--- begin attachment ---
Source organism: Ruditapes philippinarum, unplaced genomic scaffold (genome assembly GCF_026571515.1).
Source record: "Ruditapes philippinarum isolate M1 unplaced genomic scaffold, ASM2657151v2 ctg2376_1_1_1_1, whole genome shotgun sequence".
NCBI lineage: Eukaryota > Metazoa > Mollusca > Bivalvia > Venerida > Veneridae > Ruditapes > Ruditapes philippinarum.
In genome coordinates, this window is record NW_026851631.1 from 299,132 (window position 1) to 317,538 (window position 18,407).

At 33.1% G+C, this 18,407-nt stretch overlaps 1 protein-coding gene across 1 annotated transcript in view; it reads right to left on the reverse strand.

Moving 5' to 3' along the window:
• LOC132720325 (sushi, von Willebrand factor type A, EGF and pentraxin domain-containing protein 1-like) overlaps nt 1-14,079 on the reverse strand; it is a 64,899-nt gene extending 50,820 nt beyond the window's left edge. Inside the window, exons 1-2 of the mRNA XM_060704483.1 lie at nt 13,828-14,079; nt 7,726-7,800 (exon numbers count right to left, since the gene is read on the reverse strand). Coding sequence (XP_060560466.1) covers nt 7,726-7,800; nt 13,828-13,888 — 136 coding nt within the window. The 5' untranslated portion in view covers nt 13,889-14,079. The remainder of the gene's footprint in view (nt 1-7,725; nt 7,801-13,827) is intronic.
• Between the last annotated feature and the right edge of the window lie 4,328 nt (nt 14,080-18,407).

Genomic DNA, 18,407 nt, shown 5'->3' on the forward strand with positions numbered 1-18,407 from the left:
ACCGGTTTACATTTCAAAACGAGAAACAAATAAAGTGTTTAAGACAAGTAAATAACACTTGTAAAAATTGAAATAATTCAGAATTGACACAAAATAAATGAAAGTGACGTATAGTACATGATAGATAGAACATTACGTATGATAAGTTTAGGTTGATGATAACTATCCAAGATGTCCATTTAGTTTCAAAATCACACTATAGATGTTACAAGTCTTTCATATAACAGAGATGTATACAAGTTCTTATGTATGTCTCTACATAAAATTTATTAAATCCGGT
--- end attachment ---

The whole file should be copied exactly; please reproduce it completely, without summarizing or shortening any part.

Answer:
Source organism: Ruditapes philippinarum, unplaced genomic scaffold (genome assembly GCF_026571515.1).
Source record: "Ruditapes philippinarum isolate M1 unplaced genomic scaffold, ASM2657151v2 ctg2376_1_1_1_1, whole genome shotgun sequence".
NCBI lineage: Eukaryota > Metazoa > Mollusca > Bivalvia > Venerida > Veneridae > Ruditapes > Ruditapes philippinarum.
In genome coordinates, this window is record NW_026851631.1 from 299,132 (window position 1) to 317,538 (window position 18,407).

At 33.1% G+C, this 18,407-nt stretch overlaps 1 protein-coding gene across 1 annotated transcript in view; it reads right to left on the reverse strand.

Moving 5' to 3' along the window:
• LOC132720325 (sushi, von Willebrand factor type A, EGF and pentraxin domain-containing protein 1-like) overlaps nt 1-14,079 on the reverse strand; it is a 64,899-nt gene extending 50,820 nt beyond the window's left edge. Inside the window, exons 1-2 of the mRNA XM_060704483.1 lie at nt 13,828-14,079; nt 7,726-7,800 (exon numbers count right to left, since the gene is read on the reverse strand). Coding sequence (XP_060560466.1) covers nt 7,726-7,800; nt 13,828-13,888 — 136 coding nt within the window. The 5' untranslated portion in view covers nt 13,889-14,079. The remainder of the gene's footprint in view (nt 1-7,725; nt 7,801-13,827) is intronic.
• Between the last annotated feature and the right edge of the window lie 4,328 nt (nt 14,080-18,407).

Genomic DNA, 18,407 nt, shown 5'->3' on the forward strand with positions numbered 1-18,407 from the left:
ACCGGTTTACATTTCAAAACGAGAAACAAATAAAGTGTTTAAGACAAGTAAATAACACTTGTAAAAATTGAAATAATTCAGAATTGACACAAAATAAATGAAAGTGACGTATAGTACATGATAGATAGAACATTACGTATGATAAGTTTAGGTTGATGATAACTATCCAAGATGTCCATTTAGTTTCAAAATCACACTATAGATGTTACAAGTCTTTCATATAACAGAGATGTATACAAGTTCTTATGTATGTCTCTACATAAAATTTATTAAATCCGGT